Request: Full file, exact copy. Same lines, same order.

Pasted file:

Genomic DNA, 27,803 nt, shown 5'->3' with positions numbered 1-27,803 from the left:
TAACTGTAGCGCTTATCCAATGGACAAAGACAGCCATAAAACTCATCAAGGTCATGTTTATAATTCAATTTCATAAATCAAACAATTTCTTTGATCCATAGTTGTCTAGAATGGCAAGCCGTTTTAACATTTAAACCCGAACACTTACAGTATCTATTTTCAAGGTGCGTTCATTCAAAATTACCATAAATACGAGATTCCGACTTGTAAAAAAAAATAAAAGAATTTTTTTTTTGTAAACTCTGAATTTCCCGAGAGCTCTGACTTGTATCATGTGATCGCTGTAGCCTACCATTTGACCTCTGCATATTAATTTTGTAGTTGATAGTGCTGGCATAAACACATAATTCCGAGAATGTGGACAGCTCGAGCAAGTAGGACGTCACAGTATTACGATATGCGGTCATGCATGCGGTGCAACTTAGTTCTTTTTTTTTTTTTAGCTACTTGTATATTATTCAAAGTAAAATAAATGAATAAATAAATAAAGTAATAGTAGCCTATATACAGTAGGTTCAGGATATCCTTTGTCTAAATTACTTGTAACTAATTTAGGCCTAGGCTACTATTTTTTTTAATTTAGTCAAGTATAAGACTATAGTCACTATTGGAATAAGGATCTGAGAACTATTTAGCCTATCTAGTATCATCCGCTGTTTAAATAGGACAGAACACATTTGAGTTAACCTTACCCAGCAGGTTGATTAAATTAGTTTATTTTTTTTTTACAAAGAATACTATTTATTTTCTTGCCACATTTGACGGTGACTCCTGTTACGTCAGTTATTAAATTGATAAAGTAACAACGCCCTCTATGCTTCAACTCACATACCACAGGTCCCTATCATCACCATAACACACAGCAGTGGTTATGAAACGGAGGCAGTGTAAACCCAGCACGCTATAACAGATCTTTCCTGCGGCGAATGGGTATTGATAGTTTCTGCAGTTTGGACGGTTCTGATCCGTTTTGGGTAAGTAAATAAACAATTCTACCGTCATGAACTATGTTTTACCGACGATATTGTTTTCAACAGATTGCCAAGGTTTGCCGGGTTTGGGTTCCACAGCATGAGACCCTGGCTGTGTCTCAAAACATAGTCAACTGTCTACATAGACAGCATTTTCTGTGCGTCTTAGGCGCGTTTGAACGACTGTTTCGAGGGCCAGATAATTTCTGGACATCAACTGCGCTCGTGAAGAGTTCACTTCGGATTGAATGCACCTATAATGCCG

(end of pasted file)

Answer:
Genomic DNA, 27,803 nt, shown 5'->3' with positions numbered 1-27,803 from the left:
TAACTGTAGCGCTTATCCAATGGACAAAGACAGCCATAAAACTCATCAAGGTCATGTTTATAATTCAATTTCATAAATCAAACAATTTCTTTGATCCATAGTTGTCTAGAATGGCAAGCCGTTTTAACATTTAAACCCGAACACTTACAGTATCTATTTTCAAGGTGCGTTCATTCAAAATTACCATAAATACGAGATTCCGACTTGTAAAAAAAAATAAAAGAATTTTTTTTTTGTAAACTCTGAATTTCCCGAGAGCTCTGACTTGTATCATGTGATCGCTGTAGCCTACCATTTGACCTCTGCATATTAATTTTGTAGTTGATAGTGCTGGCATAAACACATAATTCCGAGAATGTGGACAGCTCGAGCAAGTAGGACGTCACAGTATTACGATATGCGGTCATGCATGCGGTGCAACTTAGTTCTTTTTTTTTTTTTAGCTACTTGTATATTATTCAAAGTAAAATAAATGAATAAATAAATAAAGTAATAGTAGCCTATATACAGTAGGTTCAGGATATCCTTTGTCTAAATTACTTGTAACTAATTTAGGCCTAGGCTACTATTTTTTTTAATTTAGTCAAGTATAAGACTATAGTCACTATTGGAATAAGGATCTGAGAACTATTTAGCCTATCTAGTATCATCCGCTGTTTAAATAGGACAGAACACATTTGAGTTAACCTTACCCAGCAGGTTGATTAAATTAGTTTATTTTTTTTTTACAAAGAATACTATTTATTTTCTTGCCACATTTGACGGTGACTCCTGTTACGTCAGTTATTAAATTGATAAAGTAACAACGCCCTCTATGCTTCAACTCACATACCACAGGTCCCTATCATCACCATAACACACAGCAGTGGTTATGAAACGGAGGCAGTGTAAACCCAGCACGCTATAACAGATCTTTCCTGCGGCGAATGGGTATTGATAGTTTCTGCAGTTTGGACGGTTCTGATCCGTTTTGGGTAAGTAAATAAACAATTCTACCGTCATGAACTATGTTTTACCGACGATATTGTTTTCAACAGATTGCCAAGGTTTGCCGGGTTTGGGTTCCACAGCATGAGACCCTGGCTGTGTCTCAAAACATAGTCAACTGTCTACATAGACAGCATTTTCTGTGCGTCTTAGGCGCGTTTGAACGACTGTTTCGAGGGCCAGATAATTTCTGGACATCAACTGCGCTCGTGAAGAGTTCACTTCGGATTGAATGCACCTATAATGCCG